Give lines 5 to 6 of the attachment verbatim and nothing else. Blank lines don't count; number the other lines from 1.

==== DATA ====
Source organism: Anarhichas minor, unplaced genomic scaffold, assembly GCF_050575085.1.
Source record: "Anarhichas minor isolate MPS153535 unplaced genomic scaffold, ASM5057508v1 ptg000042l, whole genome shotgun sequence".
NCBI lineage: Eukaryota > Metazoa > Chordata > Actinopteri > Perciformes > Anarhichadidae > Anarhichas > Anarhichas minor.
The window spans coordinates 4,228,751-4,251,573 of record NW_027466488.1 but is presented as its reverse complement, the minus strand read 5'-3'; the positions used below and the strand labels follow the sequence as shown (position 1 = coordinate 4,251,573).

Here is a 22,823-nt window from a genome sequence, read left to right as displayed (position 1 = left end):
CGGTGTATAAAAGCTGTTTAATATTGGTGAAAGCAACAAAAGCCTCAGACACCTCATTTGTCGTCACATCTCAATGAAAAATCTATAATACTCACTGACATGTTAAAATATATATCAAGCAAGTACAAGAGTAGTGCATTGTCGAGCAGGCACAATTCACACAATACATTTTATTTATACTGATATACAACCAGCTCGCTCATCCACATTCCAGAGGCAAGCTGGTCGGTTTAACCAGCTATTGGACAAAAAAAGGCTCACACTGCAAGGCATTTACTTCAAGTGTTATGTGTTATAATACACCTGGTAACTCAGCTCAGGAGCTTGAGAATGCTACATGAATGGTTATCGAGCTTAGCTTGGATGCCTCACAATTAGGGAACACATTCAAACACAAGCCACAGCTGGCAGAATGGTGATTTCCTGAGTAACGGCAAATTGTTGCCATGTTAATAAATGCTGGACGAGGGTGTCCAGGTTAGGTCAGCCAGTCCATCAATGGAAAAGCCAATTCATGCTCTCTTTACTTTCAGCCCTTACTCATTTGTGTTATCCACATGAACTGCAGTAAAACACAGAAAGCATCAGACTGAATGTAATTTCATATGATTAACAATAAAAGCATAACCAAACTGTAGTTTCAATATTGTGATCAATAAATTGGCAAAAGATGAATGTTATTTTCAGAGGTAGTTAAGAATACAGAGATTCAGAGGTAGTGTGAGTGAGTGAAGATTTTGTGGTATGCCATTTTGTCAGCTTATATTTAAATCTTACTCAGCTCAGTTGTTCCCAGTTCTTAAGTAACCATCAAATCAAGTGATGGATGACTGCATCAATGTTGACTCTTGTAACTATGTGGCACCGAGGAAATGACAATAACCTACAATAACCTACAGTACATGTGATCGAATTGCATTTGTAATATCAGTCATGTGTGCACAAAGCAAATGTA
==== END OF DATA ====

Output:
Here is a 22,823-nt window from a genome sequence, read left to right as displayed (position 1 = left end):
CGGTGTATAAAAGCTGTTTAATATTGGTGAAAGCAACAAAAGCCTCAGACACCTCATTTGTCGTCACATCTCAATGAAAAATCTATAATACTCACTGACATGTTAAAATATATATCAAGCAAGTACAAGAGTAGTGCATTGTCGAGCAGGCACAATTCACACAATACATTTTATTTATACTGATATACAACCAGCTCGCTCATCCACATTCCAGAGGCAAGCTGGTCGGTTTAACCAGCTATTGGACAAAAAAAGGCTCACACTGCAAGGCATTTACTTCAAGTGTTATGTGTTATAATACACCTGGTAACTCAGCTCAGGAGCTTGAGAATGCTACATGAATGGTTATCGAGCTTAGCTTGGATGCCTCACAATTAGGGAACACATTCAAACACAAGCCACAGCTGGCAGAATGGTGATTTCCTGAGTAACGGCAAATTGTTGCCATGTTAATAAATGCTGGACGAGGGTGTCCAGGTTAGGTCAGCCAGTCCATCAATGGAAAAGCCAATTCATGCTCTCTTTACTTTCAGCCCTTACTCATTTGTGTTATCCACATGAACTGCAGTAAAACACAGAAAGCATCAGACTGAATGTAATTTCATATGATTAACAATAAAAGCATAACCAAACTGTAGTTTCAATATTGTGATCAATAAATTGGCAAAAGATGAATGTTATTTTCAGAGGTAGTTAAGAATACAGAGATTCAGAGGTAGTGTGAGTGAGTGAAGATTTTGTGGTATGCCATTTTGTCAGCTTATATTTAAATCTTACTCAGCTCAGTTGTTCCCAGTTCTTAAGTAACCATCAAATCAAGTGATGGATGACTGCATCAATGTTGACTCTTGTAACTATGTGGCACCGAGGAAATGACAATAACCTACAATAACCTACAGTACATGTGATCGAATTGCATTTGTAATATCAGTCATGTGTGCACAAAGCAAATGTA